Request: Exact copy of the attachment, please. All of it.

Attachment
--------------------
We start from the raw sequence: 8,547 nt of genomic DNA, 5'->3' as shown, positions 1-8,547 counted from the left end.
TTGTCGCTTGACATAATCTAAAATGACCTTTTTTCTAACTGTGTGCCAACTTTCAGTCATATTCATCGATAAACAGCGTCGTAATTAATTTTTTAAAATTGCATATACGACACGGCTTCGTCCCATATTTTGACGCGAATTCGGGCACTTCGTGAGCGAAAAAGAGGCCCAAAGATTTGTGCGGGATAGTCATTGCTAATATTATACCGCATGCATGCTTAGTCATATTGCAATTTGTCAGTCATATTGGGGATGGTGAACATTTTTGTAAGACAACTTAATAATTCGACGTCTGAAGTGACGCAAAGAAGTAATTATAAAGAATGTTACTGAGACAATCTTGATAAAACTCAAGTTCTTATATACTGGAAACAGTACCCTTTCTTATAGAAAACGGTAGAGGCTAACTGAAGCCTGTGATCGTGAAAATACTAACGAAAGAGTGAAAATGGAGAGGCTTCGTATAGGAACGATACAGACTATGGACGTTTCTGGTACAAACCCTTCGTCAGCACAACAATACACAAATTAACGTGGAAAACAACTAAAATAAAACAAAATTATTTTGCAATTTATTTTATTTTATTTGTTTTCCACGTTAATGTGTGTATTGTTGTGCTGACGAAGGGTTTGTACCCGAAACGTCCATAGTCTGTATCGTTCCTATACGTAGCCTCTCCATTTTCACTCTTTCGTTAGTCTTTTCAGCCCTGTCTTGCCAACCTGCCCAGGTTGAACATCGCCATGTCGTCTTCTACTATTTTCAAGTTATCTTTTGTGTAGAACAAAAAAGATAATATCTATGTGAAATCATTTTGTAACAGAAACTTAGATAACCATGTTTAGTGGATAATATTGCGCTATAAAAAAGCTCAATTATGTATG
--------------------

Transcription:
We start from the raw sequence: 8,547 nt of genomic DNA, 5'->3' as shown, positions 1-8,547 counted from the left end.
TTGTCGCTTGACATAATCTAAAATGACCTTTTTTCTAACTGTGTGCCAACTTTCAGTCATATTCATCGATAAACAGCGTCGTAATTAATTTTTTAAAATTGCATATACGACACGGCTTCGTCCCATATTTTGACGCGAATTCGGGCACTTCGTGAGCGAAAAAGAGGCCCAAAGATTTGTGCGGGATAGTCATTGCTAATATTATACCGCATGCATGCTTAGTCATATTGCAATTTGTCAGTCATATTGGGGATGGTGAACATTTTTGTAAGACAACTTAATAATTCGACGTCTGAAGTGACGCAAAGAAGTAATTATAAAGAATGTTACTGAGACAATCTTGATAAAACTCAAGTTCTTATATACTGGAAACAGTACCCTTTCTTATAGAAAACGGTAGAGGCTAACTGAAGCCTGTGATCGTGAAAATACTAACGAAAGAGTGAAAATGGAGAGGCTTCGTATAGGAACGATACAGACTATGGACGTTTCTGGTACAAACCCTTCGTCAGCACAACAATACACAAATTAACGTGGAAAACAACTAAAATAAAACAAAATTATTTTGCAATTTATTTTATTTTATTTGTTTTCCACGTTAATGTGTGTATTGTTGTGCTGACGAAGGGTTTGTACCCGAAACGTCCATAGTCTGTATCGTTCCTATACGTAGCCTCTCCATTTTCACTCTTTCGTTAGTCTTTTCAGCCCTGTCTTGCCAACCTGCCCAGGTTGAACATCGCCATGTCGTCTTCTACTATTTTCAAGTTATCTTTTGTGTAGAACAAAAAAGATAATATCTATGTGAAATCATTTTGTAACAGAAACTTAGATAACCATGTTTAGTGGATAATATTGCGCTATAAAAAAGCTCAATTATGTATG